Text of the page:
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  • Mexico City, 1891
  • Jeffrey M. Pilcher (bio)

Britannia may have ruled the waves during the Victorian age of empire, but upper-crust Britons were nonetheless enslaved to a legion of French chefs. With his headquarters at the Savoy, Auguste Escoffier served as proconsul to this army of occupation, some five thousand strong, in kitchens throughout the kingdom (Trubek 47). From strategic locations in castles, manors, hotels, and clubs, these troops laid down a merciless barrage of champagne bottles, canisters of foie gras, and waves of sauce financière. Resistance was futile. The English elite, like the aristocrats of Tsarist Russia and the robber barons of gilded-age New York, succumbed to this invasion with only a whimper of post-prandial contentment.

In 1891, the renowned Parisian chef Sylvain Daumont disembarked in Mexico, determined to extend the culinary imperium to a land where France had recently suffered humiliating defeat. Three decades earlier, the sandal-clad troops of President Benito Juárez had upset the better-armed forces of Napoleon III in the battle of Cinco de Mayo (5 May 1862). Although French [End Page 41] soldiers eventually occupied the country and imposed the Austrian archduke Maximilian as emperor, Mexicans fought a successful guerrilla war, buoyed by their early victory, and restored the republic in 1867. Even as Daumont drilled his kitchen brigade, a popular army of resistance mobilized in working-class taquerías (taco shops) to reclaim the honour of Mexico's national cuisine.

Regardless of their nationality, those who aspired to elite status in the late nineteenth century considered the mastery of French cuisine essential. Table manners derived from courtly rituals were purposely designed to intimidate middling folk, and the proliferation of manuals for proper behaviour testifies to the widespread fear of embarrassment from failing to distinguish between, say, a pastry fork and a grapefruit spoon. Censure was particularly intense within the exclusive clubs where elites socialized and forged class identity. The Reform Club, for example, with its kitchen presided over by chef Alexis Soyer, was a bastion of Liberal politics in Britain. The endless parade of banquet courses, like the enormous sideboards carved with images of hunt and harvest, symbolized European mastery over the landscape. But this was still an early consumer society, with hunger stalking openly in the streets. Many felt both guilt at their own indulgence and dismay over French cultural hegemony (Williams 17-48; Ames 67-73; Freeman 195-203).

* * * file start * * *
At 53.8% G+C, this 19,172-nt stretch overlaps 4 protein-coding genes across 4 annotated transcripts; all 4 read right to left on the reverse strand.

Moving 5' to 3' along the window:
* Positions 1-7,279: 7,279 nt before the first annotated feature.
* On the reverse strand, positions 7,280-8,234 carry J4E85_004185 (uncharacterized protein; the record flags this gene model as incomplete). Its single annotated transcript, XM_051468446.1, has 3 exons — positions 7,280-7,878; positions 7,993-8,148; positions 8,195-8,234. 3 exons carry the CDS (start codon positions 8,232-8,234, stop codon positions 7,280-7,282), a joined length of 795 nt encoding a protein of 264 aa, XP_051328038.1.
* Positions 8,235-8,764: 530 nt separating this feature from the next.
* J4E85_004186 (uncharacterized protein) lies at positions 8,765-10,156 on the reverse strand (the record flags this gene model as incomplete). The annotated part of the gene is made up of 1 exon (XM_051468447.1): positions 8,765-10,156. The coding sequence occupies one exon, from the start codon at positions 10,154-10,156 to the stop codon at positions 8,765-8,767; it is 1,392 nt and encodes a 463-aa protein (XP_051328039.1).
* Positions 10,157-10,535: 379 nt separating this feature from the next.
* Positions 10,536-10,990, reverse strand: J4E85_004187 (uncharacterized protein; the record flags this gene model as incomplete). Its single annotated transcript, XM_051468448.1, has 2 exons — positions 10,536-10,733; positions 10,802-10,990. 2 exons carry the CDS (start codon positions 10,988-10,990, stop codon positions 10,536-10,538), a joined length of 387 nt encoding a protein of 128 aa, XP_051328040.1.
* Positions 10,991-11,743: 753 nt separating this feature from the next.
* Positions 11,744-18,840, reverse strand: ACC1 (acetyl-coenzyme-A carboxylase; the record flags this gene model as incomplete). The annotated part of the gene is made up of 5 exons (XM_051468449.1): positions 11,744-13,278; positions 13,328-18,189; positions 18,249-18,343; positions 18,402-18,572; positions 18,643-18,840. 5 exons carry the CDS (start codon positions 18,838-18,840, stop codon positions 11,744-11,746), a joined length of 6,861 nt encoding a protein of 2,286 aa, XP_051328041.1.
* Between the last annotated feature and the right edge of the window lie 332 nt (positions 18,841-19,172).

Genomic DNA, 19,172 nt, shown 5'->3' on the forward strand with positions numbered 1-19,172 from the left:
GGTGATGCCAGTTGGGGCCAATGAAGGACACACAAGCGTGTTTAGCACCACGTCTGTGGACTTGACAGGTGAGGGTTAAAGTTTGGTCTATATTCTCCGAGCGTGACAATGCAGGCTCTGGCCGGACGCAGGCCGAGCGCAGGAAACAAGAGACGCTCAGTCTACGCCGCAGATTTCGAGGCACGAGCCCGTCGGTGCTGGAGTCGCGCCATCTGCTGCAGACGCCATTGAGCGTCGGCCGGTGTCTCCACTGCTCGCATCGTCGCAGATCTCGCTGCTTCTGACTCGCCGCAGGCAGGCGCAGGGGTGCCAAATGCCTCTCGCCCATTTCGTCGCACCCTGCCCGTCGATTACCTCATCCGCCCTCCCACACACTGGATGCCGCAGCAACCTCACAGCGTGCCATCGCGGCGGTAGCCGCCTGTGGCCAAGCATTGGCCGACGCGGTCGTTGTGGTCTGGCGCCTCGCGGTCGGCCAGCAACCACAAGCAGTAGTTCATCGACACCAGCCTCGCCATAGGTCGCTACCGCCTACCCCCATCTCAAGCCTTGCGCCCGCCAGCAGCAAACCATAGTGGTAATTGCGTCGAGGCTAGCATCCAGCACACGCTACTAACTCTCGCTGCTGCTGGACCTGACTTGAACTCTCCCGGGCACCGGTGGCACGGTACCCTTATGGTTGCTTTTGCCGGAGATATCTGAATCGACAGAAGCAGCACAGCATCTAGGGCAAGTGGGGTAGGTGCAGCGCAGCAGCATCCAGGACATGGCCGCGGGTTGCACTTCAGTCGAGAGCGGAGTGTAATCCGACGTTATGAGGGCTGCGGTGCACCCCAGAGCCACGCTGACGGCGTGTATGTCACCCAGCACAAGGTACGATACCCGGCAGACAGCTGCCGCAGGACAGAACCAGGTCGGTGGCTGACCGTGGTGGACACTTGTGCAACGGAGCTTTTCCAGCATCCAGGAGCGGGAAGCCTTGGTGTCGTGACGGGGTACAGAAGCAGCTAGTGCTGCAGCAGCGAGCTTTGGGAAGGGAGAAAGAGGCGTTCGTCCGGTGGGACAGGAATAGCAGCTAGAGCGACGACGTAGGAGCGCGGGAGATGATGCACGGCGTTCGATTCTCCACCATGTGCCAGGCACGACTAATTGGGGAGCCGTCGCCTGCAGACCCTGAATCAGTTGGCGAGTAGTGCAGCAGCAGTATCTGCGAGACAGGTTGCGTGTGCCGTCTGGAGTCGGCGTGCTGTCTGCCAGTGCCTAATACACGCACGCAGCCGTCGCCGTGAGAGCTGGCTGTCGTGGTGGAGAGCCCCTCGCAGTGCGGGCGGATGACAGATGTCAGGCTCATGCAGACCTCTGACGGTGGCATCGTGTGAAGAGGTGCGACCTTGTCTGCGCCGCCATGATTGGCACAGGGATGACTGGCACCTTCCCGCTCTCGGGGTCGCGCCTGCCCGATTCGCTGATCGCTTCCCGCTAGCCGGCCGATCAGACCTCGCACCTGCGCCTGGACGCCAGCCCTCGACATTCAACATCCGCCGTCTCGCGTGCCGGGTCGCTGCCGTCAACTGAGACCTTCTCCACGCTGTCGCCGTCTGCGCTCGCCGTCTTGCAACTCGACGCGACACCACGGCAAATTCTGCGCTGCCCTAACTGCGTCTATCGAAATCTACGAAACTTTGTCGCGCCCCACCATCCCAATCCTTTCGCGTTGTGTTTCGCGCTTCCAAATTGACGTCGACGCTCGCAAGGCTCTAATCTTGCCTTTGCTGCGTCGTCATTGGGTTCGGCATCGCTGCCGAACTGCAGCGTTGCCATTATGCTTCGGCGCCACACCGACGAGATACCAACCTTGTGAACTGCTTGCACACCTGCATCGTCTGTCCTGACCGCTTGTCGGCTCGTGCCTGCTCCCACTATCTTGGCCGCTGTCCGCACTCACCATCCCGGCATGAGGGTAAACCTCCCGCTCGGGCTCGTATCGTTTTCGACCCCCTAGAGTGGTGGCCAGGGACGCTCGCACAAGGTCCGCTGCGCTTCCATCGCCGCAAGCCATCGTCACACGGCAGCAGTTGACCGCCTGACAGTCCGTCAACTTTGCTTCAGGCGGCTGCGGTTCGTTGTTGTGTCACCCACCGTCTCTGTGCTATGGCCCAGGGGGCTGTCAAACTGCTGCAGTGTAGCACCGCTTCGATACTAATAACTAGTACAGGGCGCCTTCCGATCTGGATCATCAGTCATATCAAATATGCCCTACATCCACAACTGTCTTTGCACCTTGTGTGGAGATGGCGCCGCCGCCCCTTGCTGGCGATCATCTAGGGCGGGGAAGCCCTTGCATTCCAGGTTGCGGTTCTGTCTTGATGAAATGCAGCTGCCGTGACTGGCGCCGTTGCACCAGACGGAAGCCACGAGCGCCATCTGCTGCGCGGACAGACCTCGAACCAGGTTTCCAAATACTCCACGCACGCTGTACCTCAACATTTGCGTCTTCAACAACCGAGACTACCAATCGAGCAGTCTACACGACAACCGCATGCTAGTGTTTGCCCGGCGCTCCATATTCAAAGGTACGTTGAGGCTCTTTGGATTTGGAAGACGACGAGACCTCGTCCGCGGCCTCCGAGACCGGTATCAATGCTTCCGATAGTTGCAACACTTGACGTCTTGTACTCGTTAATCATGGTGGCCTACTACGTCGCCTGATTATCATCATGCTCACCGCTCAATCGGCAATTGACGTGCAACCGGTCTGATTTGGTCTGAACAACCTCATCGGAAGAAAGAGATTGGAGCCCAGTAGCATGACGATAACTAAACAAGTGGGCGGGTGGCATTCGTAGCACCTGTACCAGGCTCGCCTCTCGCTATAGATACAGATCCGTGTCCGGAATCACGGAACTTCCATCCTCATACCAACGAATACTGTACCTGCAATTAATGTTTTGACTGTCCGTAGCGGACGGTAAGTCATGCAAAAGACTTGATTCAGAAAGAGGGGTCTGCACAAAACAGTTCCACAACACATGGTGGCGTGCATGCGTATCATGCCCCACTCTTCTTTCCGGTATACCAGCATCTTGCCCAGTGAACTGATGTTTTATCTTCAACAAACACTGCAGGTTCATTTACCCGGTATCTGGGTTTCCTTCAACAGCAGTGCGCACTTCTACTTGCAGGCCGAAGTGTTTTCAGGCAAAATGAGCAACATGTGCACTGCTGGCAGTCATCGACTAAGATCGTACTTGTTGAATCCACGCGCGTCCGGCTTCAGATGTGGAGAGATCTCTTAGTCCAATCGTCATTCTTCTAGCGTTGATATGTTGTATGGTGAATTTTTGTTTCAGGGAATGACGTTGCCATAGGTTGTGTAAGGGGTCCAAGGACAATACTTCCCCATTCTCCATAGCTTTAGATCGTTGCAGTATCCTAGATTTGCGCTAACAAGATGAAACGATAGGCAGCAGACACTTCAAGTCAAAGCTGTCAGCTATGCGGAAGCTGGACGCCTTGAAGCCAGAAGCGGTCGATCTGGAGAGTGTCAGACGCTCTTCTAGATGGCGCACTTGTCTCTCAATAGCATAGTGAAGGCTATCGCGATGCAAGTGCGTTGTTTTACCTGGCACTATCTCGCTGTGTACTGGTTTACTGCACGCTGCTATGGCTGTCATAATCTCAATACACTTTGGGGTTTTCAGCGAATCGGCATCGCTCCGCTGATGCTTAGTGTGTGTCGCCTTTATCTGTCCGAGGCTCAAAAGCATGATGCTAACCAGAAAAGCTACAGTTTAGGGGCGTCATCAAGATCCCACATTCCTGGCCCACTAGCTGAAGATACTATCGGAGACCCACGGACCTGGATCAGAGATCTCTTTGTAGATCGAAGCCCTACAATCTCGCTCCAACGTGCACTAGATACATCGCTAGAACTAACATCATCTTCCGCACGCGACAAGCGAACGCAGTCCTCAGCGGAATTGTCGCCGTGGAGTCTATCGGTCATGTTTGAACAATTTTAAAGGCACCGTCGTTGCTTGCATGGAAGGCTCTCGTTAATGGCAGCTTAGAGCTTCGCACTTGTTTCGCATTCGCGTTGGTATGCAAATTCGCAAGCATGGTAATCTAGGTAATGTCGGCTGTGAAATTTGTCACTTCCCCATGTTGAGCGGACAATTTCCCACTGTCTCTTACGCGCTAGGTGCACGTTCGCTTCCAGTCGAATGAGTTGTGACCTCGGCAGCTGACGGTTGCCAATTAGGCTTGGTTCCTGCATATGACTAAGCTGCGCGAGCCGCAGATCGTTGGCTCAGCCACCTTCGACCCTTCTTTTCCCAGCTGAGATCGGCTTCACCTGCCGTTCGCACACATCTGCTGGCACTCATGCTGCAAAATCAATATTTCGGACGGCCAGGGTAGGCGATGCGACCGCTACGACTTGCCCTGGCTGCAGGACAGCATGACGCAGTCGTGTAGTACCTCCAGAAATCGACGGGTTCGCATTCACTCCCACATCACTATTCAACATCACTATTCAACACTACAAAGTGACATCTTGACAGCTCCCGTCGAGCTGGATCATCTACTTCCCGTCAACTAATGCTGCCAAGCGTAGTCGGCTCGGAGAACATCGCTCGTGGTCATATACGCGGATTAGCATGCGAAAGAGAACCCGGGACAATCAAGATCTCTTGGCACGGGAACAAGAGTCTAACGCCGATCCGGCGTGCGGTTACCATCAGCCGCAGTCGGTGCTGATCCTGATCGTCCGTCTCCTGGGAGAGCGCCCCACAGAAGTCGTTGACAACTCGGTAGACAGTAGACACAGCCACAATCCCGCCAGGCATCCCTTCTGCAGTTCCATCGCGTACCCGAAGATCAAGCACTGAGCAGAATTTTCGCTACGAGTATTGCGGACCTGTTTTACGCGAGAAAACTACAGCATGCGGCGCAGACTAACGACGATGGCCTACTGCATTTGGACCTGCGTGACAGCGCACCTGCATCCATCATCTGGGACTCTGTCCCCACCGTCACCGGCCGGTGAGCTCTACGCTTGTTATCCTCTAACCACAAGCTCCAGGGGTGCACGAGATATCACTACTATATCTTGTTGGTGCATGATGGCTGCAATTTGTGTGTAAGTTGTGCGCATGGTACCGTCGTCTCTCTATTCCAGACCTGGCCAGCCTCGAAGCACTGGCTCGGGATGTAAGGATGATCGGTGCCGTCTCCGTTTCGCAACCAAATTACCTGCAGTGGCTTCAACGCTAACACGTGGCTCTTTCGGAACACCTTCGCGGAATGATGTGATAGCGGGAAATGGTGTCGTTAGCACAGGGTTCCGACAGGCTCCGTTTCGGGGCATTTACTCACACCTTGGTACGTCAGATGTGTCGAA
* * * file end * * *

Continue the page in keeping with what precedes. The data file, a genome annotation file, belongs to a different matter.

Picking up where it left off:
Mexican aristocrats were scarcely parvenus at the Victorian dinner party. France's first intervention, a naval occupation of the Veracruz customs house in 1838, had been popularly dubbed the "pastry war" when word spread that the claims included sixty thousand pesos for a French baker in Mexico City as compensation for eclairs and tartlets supposedly eaten by revolutionaries. The second intervention, the ill-fated court of Maximilian and Carlota, provided a model of continental refinement that was quickly taken up by Mexico's provincial elite, many of whom refurbished their estates in the style of European country manors. The infatuation with French banquets reached a pinnacle under the dictatorship of Porfirio Díaz (1876-1911). Wealthy Mexicans, convinced that imported technology assured their future progress, rushed to buy the latest consumer goods as well. In 1881, they organized a Jockey Club in the House of Tiles, a magnificent edifice near the fashionable Alameda Park. General Francisco Zacarías Mena, a personal friend of President Díaz, administered the club's vast wine cellar, while a French chef oversaw the kitchen (Pilcher Mexican Identity, 62-66; Beezley Judas, 13-66; Macías-González 90-91; Tablada 264-65).

The arrival of the celebrated Daumont seemed to vindicate these cosmopolitan aspirations. The Mexican representative in Paris, don Tomás de la Torre y Mier, had negotiated his appointment as personal chef for his brother, Ignacio, a bon vivant and son-in-law of the dictator. Daumont was a self-conscious artist who believed that a great chef should combine flavours by instinct, the way a musician uses sounds or a painter colours. Within a year of his arrival, he had to set out on his own, opening an eponymous restaurant just a block south of the Jockey...


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